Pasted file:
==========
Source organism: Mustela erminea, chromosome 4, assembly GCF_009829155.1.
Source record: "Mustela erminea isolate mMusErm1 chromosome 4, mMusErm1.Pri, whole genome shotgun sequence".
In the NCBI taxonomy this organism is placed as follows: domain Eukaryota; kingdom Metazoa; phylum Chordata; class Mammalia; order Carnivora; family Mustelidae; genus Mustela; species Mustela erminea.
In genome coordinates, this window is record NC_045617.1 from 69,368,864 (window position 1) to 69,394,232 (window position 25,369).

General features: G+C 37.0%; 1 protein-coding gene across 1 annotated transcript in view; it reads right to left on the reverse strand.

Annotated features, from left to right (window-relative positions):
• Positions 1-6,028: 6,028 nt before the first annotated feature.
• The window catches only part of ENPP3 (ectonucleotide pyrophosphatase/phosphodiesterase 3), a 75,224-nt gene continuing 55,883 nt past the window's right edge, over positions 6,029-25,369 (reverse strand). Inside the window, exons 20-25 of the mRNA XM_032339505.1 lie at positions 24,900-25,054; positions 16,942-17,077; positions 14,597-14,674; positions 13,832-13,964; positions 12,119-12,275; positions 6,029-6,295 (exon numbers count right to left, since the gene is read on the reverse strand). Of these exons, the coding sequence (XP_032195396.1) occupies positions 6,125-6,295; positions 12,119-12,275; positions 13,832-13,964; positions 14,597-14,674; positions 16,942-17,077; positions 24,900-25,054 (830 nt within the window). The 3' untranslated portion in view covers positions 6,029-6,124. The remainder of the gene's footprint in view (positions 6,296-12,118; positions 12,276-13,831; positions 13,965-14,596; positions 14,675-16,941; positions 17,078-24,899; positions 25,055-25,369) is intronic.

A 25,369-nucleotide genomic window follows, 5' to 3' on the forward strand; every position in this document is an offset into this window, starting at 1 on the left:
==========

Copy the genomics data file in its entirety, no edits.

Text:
Source organism: Mustela erminea, chromosome 4, assembly GCF_009829155.1.
Source record: "Mustela erminea isolate mMusErm1 chromosome 4, mMusErm1.Pri, whole genome shotgun sequence".
In the NCBI taxonomy this organism is placed as follows: domain Eukaryota; kingdom Metazoa; phylum Chordata; class Mammalia; order Carnivora; family Mustelidae; genus Mustela; species Mustela erminea.
In genome coordinates, this window is record NC_045617.1 from 69,368,864 (window position 1) to 69,394,232 (window position 25,369).

General features: G+C 37.0%; 1 protein-coding gene across 1 annotated transcript in view; it reads right to left on the reverse strand.

Annotated features, from left to right (window-relative positions):
• Positions 1-6,028: 6,028 nt before the first annotated feature.
• The window catches only part of ENPP3 (ectonucleotide pyrophosphatase/phosphodiesterase 3), a 75,224-nt gene continuing 55,883 nt past the window's right edge, over positions 6,029-25,369 (reverse strand). Inside the window, exons 20-25 of the mRNA XM_032339505.1 lie at positions 24,900-25,054; positions 16,942-17,077; positions 14,597-14,674; positions 13,832-13,964; positions 12,119-12,275; positions 6,029-6,295 (exon numbers count right to left, since the gene is read on the reverse strand). Of these exons, the coding sequence (XP_032195396.1) occupies positions 6,125-6,295; positions 12,119-12,275; positions 13,832-13,964; positions 14,597-14,674; positions 16,942-17,077; positions 24,900-25,054 (830 nt within the window). The 3' untranslated portion in view covers positions 6,029-6,124. The remainder of the gene's footprint in view (positions 6,296-12,118; positions 12,276-13,831; positions 13,965-14,596; positions 14,675-16,941; positions 17,078-24,899; positions 25,055-25,369) is intronic.

A 25,369-nucleotide genomic window follows, 5' to 3' on the forward strand; every position in this document is an offset into this window, starting at 1 on the left: